I liked my first batch of ginger ale made following Wellness Mama’s directions, but we all liked the second batch best, made with more sugar and less lemon/lime juice.  I think it would be fine to eliminate the citrus juice altogether, and just add a twist of lemon or lime to the glass before drinking.

For my next batch, I think I’ll start with the original instructions, double the sugar, reduce the water by one cup, eliminate the citrus, and see if it will almost fill but not overflow a half gallon jar.  I’m curious to see if I will get more fizz from an almost full jar when it is opened.

At any rate, I’ll have fresh, homemade ginger ale for Christmas Day and New Year’s Day.  How fun is that?  For this nutcase food nerd/amateur scientist, it’s pretty darn fun.

 

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Canning, Fermenting, Recipes

Waste Not, Want Not

I grew up with that adage.  We had very little, so it was important not to waste what we did have, although I can’t say that as a child, I never wanted anything.  However, with those lessons in my pocket, I’ve learned to make things with what I once would have thrown away.  This post is about a couple of those things:  fruit vinegar and pectin stock.  And I’m not talking about steeping fruit or herbs in store-bought vinegar.  I’m talking about making vinegar from scratch.

For years, I threw away the apple peelings and cores from my applesauce and apple pie making.   I didn’t throw them in the garbage; they always went in the compost pile.  But still, I wasn’t utilizing them as I’ve since learned to do.  I’ve learned to make vinegar, really good vinegar, with my apple scraps.  I’ve also learned that other fruit scraps make delicious, exotic-tasting vinegars as well.

Apple is my basic vinegar-making fruit.  I use a lot of apple cider vinegar.  I like the taste of it for salads and in cooking, fruity and slightly sweet.  The idea that I could make vinegar from my apple scraps lit me up like a Christmas tree.  I made my first try in 2009, with peelings and cores from the first good crop of apples from our little tree in the garden.  That first batch of vinegar was rich and dark and delicious, and I was hooked.  I’ve experimented since then with other fruits as well:  peach, plum, grape, and blackberry.   Here’s the easy process for making vinegar from fruit scraps.  There are more difficult ways to do this, and you can add ingredients like sugar, but why bother when this method works reliably?  First, the basic instructions for apple, and then some tips for making other fruit vinegars, and finally, apple pectin stock for jelly-making.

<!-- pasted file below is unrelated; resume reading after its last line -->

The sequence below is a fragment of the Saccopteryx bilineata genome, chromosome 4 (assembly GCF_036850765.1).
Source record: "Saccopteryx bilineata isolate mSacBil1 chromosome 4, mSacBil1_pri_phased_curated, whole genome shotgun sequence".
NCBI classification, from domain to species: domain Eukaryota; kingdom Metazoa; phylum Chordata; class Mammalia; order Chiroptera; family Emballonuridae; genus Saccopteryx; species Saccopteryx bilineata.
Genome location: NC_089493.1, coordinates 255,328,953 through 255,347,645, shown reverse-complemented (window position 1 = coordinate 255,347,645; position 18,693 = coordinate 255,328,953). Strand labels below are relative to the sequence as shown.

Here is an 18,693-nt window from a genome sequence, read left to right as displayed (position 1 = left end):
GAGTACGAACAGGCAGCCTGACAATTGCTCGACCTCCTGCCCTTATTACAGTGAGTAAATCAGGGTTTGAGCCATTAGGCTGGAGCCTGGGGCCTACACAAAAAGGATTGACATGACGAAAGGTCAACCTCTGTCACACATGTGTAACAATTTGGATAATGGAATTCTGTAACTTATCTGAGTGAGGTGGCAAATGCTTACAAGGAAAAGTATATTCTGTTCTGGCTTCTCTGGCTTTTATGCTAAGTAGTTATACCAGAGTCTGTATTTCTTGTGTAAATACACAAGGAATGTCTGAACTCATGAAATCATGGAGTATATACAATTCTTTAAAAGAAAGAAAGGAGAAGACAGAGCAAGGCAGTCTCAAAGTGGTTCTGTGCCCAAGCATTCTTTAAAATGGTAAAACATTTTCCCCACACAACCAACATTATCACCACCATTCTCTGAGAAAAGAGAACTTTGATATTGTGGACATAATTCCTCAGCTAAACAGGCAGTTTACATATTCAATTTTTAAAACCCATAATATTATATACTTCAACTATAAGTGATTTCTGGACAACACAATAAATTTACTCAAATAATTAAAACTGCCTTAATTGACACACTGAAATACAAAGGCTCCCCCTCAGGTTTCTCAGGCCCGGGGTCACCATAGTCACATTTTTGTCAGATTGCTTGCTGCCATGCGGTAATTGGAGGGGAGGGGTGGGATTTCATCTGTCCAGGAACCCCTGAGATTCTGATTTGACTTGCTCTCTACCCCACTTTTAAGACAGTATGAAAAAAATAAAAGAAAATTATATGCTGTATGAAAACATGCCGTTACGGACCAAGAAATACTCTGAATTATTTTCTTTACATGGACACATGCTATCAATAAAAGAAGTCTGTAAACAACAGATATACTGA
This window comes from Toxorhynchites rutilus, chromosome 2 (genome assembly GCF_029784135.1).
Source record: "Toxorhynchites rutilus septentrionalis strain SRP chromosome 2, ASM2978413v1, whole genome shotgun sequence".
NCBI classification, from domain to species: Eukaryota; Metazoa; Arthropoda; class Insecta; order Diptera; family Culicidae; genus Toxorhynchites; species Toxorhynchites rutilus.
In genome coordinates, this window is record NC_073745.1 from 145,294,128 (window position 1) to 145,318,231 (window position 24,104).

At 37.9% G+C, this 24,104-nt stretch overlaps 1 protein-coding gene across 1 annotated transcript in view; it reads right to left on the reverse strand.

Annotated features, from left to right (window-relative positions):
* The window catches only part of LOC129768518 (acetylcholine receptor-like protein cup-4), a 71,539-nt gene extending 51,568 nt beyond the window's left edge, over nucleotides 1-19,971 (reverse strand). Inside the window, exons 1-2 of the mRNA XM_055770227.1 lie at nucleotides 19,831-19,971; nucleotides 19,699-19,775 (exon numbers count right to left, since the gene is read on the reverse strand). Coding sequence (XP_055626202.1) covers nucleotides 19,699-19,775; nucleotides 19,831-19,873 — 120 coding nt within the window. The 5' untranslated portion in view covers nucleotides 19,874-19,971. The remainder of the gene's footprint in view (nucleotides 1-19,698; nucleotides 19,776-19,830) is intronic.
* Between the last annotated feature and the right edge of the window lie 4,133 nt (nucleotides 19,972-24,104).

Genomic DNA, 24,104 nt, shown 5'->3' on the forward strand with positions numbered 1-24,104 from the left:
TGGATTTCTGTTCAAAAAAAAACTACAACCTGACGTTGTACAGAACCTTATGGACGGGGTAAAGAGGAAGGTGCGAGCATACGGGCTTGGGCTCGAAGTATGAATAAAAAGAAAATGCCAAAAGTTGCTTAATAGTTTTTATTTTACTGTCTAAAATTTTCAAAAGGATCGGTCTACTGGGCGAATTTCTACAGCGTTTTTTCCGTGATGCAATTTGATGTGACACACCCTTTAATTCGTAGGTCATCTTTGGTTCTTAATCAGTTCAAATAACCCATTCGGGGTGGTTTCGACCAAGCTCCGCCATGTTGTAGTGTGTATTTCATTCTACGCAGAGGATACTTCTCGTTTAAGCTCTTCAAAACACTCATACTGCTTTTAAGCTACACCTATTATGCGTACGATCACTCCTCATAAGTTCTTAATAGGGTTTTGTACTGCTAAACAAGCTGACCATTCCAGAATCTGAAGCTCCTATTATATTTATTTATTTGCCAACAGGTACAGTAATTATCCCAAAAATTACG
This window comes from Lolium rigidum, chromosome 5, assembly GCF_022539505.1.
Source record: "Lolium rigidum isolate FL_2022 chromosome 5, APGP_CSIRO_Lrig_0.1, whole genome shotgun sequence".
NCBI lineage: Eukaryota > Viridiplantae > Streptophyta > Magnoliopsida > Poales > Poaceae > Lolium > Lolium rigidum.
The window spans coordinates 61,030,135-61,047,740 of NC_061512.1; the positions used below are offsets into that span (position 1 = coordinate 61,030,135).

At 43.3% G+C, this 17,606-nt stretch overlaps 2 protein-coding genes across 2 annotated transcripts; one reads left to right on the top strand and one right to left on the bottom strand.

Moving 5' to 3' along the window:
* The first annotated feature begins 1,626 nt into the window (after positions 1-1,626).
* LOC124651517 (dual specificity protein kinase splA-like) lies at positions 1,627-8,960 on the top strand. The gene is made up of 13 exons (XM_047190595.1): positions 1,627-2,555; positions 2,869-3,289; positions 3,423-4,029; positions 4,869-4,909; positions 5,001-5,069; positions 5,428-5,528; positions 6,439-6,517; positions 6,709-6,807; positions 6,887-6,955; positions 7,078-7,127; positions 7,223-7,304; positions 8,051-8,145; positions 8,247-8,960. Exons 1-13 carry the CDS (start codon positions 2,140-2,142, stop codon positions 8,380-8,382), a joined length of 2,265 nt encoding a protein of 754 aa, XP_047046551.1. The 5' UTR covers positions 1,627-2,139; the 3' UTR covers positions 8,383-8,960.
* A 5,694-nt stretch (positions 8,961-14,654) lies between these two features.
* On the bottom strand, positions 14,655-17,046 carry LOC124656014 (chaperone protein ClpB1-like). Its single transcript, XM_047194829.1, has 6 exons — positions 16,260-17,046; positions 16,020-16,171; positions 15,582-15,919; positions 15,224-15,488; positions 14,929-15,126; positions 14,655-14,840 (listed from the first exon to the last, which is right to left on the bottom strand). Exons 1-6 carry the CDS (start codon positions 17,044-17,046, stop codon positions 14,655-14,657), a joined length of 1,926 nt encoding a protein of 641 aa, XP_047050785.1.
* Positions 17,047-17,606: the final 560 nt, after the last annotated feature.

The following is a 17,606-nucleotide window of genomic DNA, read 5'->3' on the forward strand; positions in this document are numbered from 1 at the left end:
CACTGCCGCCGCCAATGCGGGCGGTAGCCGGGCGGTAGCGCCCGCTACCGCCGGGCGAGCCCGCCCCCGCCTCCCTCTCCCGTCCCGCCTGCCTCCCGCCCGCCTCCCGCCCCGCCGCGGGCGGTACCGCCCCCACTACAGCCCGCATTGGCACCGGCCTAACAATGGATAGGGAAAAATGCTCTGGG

Apple Scrap Vinegar

Allow your apple peelings, cores, and scraps to brown for several hours.  (This is convenient, because if you’re like me, you’re making applesauce or apple butter or apple pie filling, which is why you have the peels in the first place!)  Wash out a large jar and fill it with browned apple scraps. Don’t cram or crowd the jar but fill within a couple of inches of the neck; cover scraps with distilled water if your water is chlorinated.  Cover the jar with several thicknesses of cheesecloth, nylon tulle, or any other clean, breathable fabric you have on hand.  Secure the cloth around the neck of the jar with a rubber band, or if the fabric is not too thick, the ring portion of a 2-part canning lid.  This keeps fruit flies out of your vinegar-to-be.  Place the jar on a plate to catch any overflow during fermentation.

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You can leave the jar on your counter, on a shelf in the cupboard, anywhere out of direct sunlight but where you will remember to stir it every day.

And that’s it.  Stir it every day.  Let it sit.  In a few days or a week, you’ll notice some bubbling.  If you filled the jar a little too full, it might even bubble over onto the plate. If so, clean up the plate and outside of the jar, stir down the contents, and replace the cloth on top of the jar with a clean one.  (The only fruit that caused overflow for me was grapes, and I filled the jar too full to handle the amount of fermentation.)